- Building time: Six months
- Parts count: Nearly 2000
- Versions made: Four
- Dimensions: 67 cm long, 37cm wide
- Weight: 3kg/6.5lb
The Design Process
The Daedalus was the first Lego model I built, and over a number of years I have made various attempts to build it, finally reaching the model I have now. At each stage, I changed the way I designed the ship and developed new building techniques. In this model, a big change is the focus on detail.
I researched every aspect and detail of the actual ship, and replicated each of them in Lego. There were no exceptions. I had to develop a way of perfecting this accuracy through proportions. I did this mathematically through the key measurements, using a ratio. I measured two sections on an image of the actual ship and ensured the same two sections on the Lego version shared this ratio. If any proportions were incorrect, it affected the detail of the rest of the model.
The other big difference between this and earlier models is I had a huge range of extra pieces available. This allowed me to articulate every detail. The building process took so long because at the beginning I didn’t have the parts I needed. This is when I started purchasing parts brick by brick.
In the building stage, I started with the front of the ship, and worked my way to the back, adding the main details as I went, and the more extensive details at the end. When I build, I like to see the big picture as soon as possible. So, I generally build the skeleton of the model first and add to it. This creation was no different.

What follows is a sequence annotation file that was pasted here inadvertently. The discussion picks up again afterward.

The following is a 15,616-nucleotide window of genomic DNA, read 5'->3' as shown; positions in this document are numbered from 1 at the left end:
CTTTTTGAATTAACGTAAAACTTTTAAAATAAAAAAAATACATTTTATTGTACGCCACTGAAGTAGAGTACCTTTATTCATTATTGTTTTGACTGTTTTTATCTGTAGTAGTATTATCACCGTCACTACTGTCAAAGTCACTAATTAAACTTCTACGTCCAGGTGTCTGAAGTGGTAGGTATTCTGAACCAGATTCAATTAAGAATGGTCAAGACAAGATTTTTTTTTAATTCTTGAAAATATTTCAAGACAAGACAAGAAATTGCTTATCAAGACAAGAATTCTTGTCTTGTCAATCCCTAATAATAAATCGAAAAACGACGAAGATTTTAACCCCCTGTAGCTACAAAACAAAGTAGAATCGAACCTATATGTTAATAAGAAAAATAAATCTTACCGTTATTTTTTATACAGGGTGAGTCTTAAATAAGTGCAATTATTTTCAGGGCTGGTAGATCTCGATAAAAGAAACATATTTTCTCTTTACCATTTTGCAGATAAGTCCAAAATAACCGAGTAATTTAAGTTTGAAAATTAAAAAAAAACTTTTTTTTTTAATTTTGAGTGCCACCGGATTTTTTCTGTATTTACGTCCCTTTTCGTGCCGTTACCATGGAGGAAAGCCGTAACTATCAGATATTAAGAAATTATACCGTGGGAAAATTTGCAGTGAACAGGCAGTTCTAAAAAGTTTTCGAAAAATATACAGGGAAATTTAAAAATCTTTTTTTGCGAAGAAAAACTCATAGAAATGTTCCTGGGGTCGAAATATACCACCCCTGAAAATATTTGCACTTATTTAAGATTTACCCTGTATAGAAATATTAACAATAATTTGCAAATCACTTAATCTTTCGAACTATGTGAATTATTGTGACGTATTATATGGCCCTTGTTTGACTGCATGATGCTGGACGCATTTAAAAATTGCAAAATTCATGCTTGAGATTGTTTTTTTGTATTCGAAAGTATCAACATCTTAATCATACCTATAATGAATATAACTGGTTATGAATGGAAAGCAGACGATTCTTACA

This year, I updated the model again. I strengthened parts and modified some of the details before it went on display at Oz Comic-Con Melbourne. You can see some of the differences here.
The Daedalus seems to be a very simple design in general, but looked at in detail, there are some extensive challenges. These included the hangars and the main engines – both took the bulk of the time spent on the project.
The difficulty with the main engines was they needed to be slightly larger than the 4×4 stud round piece I planned to use (this size and associated pieces ended up being used for the secondary engines). Eventually I developed a design to create the round engine from scratch rather than using engine pieces. This involved creating 8 separate modules and using hinge pieces to create the round look. I was very happy with the end result, and I feel it reflects the detail of the engines better than using a single piece would.
The hangars were difficult to build because I had to achieve the complex angles at the front and on the sides while ensuring it was stable and sturdy. I also wanted to create the ‘door’ at the front, and incorporate the engines into the hangars, providing detail on every side of the ship.